Language Translation

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As of March 2014 Mumble supports 18 different languages. As more people get to know and use Mumble, versions in their native languages become more and more important.

Translating is one way to contribute to the Mumble project, and we’re thankful for any help!

Since we moved from a manual process to the hosted Transifex in 2014 the process of translating has become a lot easier.

The editor is usable with any standard webbrowser:
Transifex working ui.png


Translation process

Although there is an adequately high quality requirement for release-ready translations, we appreciate any contributions. If you want to make sure a language ships you will have to become a coordinator, which is probably a bit more time intensive than just translating strings as you will have to make sure translations are consistent in their entirety, and that they meet a certain quality level. You do not need ANY coding skills in order to translate Mumble however, just time and patience.

In order to package a translation in a stable release we require a trusted translator (which you could become) that translated/reviewed all translations of that language. We appreciate any translation contributions from everyone but require this additional review step to make sure no bad manner or wrong translations go into one of our stable releases.

Getting an Account on Transifex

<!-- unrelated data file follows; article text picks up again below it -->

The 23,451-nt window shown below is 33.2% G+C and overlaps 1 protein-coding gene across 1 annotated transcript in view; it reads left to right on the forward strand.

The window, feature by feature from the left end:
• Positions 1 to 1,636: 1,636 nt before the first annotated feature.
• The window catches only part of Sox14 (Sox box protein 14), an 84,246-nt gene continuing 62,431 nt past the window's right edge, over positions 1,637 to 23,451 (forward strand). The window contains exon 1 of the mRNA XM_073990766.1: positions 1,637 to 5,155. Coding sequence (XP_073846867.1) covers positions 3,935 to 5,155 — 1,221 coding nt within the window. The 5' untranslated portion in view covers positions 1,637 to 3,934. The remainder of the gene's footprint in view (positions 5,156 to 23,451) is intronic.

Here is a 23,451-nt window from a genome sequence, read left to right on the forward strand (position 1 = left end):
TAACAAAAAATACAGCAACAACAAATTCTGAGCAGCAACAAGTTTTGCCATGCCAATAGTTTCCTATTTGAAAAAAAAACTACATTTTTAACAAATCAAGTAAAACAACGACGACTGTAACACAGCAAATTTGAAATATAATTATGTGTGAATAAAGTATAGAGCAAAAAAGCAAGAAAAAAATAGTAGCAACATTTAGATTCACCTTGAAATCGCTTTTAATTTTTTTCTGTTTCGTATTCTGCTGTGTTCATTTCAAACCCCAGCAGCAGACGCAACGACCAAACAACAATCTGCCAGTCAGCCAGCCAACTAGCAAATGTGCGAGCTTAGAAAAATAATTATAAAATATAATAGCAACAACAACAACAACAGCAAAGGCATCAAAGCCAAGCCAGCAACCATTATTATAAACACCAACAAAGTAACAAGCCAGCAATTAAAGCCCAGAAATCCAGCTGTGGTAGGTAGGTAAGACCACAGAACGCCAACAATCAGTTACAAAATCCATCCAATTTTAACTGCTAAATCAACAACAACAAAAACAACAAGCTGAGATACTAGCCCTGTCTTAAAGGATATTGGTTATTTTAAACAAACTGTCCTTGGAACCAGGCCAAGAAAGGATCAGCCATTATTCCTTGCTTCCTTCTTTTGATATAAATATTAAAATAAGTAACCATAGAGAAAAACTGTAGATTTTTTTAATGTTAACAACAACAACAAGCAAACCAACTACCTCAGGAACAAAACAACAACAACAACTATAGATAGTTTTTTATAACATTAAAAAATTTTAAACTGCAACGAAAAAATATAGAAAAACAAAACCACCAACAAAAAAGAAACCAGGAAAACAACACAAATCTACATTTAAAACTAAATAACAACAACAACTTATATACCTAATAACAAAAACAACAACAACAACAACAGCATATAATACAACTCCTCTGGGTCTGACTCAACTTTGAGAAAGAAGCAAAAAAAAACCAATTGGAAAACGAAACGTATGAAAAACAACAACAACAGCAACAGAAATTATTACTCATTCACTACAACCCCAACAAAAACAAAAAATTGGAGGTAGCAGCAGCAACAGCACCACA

If you do not have a Transifex account yet you need to create a contributor account.

Transifex register.png

You will receive an email with an account activation link. After account activation, log in, and open the Transifex Mumble project page at https://www.transifex.com/projects/p/mumble/.

If the language you want to translate into is already listed you will want to join that translation team. If your desired language is not listed yet you can request a new language as well.
Mumble project.png

Translating

Click on the language you want to update/improve, then on "Join team" in order to be able to submit translations:
Transifex join button.png

Confirm the popup:
Popup join language team.png

You get a confirmation message:
Transifex team joined.png

Now you can click on the entry "mumble_en.ts":
Transifex open lang popup.png

Then click on "Translate now" to start your work:
Transifex translation popup.png

You may want to continue with the Introduction to the Transifex user interface.

Requesting a new language

You don't need to do the complete translation; just do what you can. Once you started a new language others can help to extend and finish it.

Click on "Request language" and select your desired language, for example Esperanto:
Mumble request esperanto.png

Once the language has been added you can start translating.


Working With The Transifex User Interface

This is your User Interface:
Transifex working ui.png

Transifex provides a good documentation for the user interface.

Testing The Results (intended for develeopers only)

To test the resulting translation click on the entry "mumble_en.ts" and then "Download for use" in the popup:
Popup download ts file.png

In order for the Mumble client to use the translations the ts file will have to be converted to a qm file. Open the ts file you downloaded with Qt Linguist, and then “Release as” to save a qm file, naming it mumble_<lang-shorthand>.qm.

Go to your Mumble folder and put the mumble_*.qm file inside of it. Now start Mumble and make sure that your language is set in the user interface section of the Mumble configuration. The language should be displayed in Mumble after you restart the client.

Installer translations

With the guide above you can translate the client itself. For the windows platform mumble has an installer which has to be independently translated. Unfortunately, because of technical reasons this is currently a separate process. For information on how to translate the installer see Windows installers translations.